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Posted: Oct 26, 2013

Scientists use nanoparticles to remove microorganisms from aqueous media

(Nanowerk News) Environmental engineers in Iran studied the performance of zinc oxide nanoparticles in photocatalytic disinfection of microbial pollutions from aqueous media ("Photocatalytic removal of Escherichia coli from aquatic solutions using synthesized ZnO nanoparticles: a kinetic study").
The removal of microorganisms by using nanoparticles in the presence of UV, which has applications in food and medical industries, drinking water, and environmental industries, has higher performance than the removal method by using only UV.
Dr. Mohammad Yousef Alikhani, a member of the Scientific Board of Hamedan University of Medical Sciences, explained about the research, and stated, “The most important objective in this research was the study the kinetics of the removal of Escherichia coli process in the designed reactor. According to the experiments, the reaction was determined to be first degree.”
Results of the research showed that the efficiency of the method increased as the concentration of nanoparticles increased. The reason was the increase in the surface of catalyst and also the free electrons created by nanoparticles. The same result was obtained for contact time and the initial concentration of bacteria. The optimum condition of pH value of the media was reported neutral pH, because the performance of the photocatalyst decreases at acidic or alkaline environment.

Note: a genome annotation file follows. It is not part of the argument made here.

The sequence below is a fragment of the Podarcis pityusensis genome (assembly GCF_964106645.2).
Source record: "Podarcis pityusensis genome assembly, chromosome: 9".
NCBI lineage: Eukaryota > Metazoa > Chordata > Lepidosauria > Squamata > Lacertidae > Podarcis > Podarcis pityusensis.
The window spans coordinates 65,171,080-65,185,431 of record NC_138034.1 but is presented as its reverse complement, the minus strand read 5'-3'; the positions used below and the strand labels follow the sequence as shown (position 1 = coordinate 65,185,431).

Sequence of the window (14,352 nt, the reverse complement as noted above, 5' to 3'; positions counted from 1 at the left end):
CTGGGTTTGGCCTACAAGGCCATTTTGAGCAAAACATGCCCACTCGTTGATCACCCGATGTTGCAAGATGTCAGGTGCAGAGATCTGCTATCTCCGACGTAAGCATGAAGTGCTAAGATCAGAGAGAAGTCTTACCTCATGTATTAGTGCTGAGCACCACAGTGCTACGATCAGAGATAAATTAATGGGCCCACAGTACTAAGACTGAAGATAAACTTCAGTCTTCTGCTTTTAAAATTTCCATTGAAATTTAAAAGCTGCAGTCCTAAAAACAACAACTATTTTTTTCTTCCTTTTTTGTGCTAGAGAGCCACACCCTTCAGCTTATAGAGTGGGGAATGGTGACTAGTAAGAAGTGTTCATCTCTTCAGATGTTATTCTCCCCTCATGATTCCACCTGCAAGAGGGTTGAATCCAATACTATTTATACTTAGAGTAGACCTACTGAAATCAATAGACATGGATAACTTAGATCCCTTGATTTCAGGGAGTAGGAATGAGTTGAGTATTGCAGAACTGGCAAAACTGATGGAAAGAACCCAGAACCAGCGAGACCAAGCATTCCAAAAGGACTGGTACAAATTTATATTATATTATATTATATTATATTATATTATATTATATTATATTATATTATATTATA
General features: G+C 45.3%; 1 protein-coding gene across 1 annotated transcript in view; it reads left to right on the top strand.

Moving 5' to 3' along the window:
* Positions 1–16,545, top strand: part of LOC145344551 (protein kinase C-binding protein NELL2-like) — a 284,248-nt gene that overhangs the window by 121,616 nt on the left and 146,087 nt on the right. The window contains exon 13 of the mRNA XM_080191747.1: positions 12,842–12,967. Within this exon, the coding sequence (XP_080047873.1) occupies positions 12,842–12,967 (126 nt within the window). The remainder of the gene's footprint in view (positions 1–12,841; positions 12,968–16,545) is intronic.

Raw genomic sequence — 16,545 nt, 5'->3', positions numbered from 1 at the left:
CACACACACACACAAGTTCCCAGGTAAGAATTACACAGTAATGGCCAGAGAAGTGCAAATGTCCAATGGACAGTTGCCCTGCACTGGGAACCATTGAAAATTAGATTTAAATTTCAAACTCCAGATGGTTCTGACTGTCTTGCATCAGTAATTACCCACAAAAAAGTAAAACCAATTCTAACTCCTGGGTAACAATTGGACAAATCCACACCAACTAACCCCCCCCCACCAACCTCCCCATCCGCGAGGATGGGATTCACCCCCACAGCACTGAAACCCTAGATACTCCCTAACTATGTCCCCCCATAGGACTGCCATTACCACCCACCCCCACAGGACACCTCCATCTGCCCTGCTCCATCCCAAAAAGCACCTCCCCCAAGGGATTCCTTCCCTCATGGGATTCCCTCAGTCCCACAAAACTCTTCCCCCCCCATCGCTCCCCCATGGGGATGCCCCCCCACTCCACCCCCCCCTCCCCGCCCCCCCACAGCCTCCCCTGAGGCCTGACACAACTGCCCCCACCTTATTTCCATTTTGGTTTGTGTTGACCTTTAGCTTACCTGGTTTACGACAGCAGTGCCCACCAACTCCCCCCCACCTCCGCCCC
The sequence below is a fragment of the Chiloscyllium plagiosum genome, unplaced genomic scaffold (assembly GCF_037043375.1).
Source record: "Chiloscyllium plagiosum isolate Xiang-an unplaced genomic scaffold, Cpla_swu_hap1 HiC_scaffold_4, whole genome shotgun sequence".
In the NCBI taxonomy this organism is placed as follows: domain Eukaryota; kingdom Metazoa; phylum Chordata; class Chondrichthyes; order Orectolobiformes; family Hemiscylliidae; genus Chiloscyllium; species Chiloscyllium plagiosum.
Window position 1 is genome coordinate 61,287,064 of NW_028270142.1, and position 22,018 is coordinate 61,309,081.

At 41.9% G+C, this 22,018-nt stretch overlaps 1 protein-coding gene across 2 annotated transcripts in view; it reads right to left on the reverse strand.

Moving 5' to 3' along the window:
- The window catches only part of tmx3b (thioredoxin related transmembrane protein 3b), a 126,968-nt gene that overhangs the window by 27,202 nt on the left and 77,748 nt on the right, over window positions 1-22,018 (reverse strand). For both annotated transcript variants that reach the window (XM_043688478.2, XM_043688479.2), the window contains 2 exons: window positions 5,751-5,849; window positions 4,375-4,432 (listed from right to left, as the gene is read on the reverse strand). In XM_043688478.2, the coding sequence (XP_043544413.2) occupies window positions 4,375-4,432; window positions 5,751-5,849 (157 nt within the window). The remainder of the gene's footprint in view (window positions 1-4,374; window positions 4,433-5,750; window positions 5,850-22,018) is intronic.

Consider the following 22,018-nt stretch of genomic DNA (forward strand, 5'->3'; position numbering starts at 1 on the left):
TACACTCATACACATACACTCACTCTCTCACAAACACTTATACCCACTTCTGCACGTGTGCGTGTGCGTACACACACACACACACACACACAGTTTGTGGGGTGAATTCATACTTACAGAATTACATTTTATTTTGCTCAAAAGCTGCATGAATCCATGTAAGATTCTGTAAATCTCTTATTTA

According to Dr. Alikhani, the performance of UV/zinc oxide process in the removal of Escherichia coli significantly increased in comparison with that of purification process by using UV due to the smaller size and higher surface area of the modified nanoparticles. Therefore, a simultaneous process of UV/zinc oxide nanoparticles can be used as an effective method in the disinfection of microorganisms from aqueous solutions.
Source: INIC
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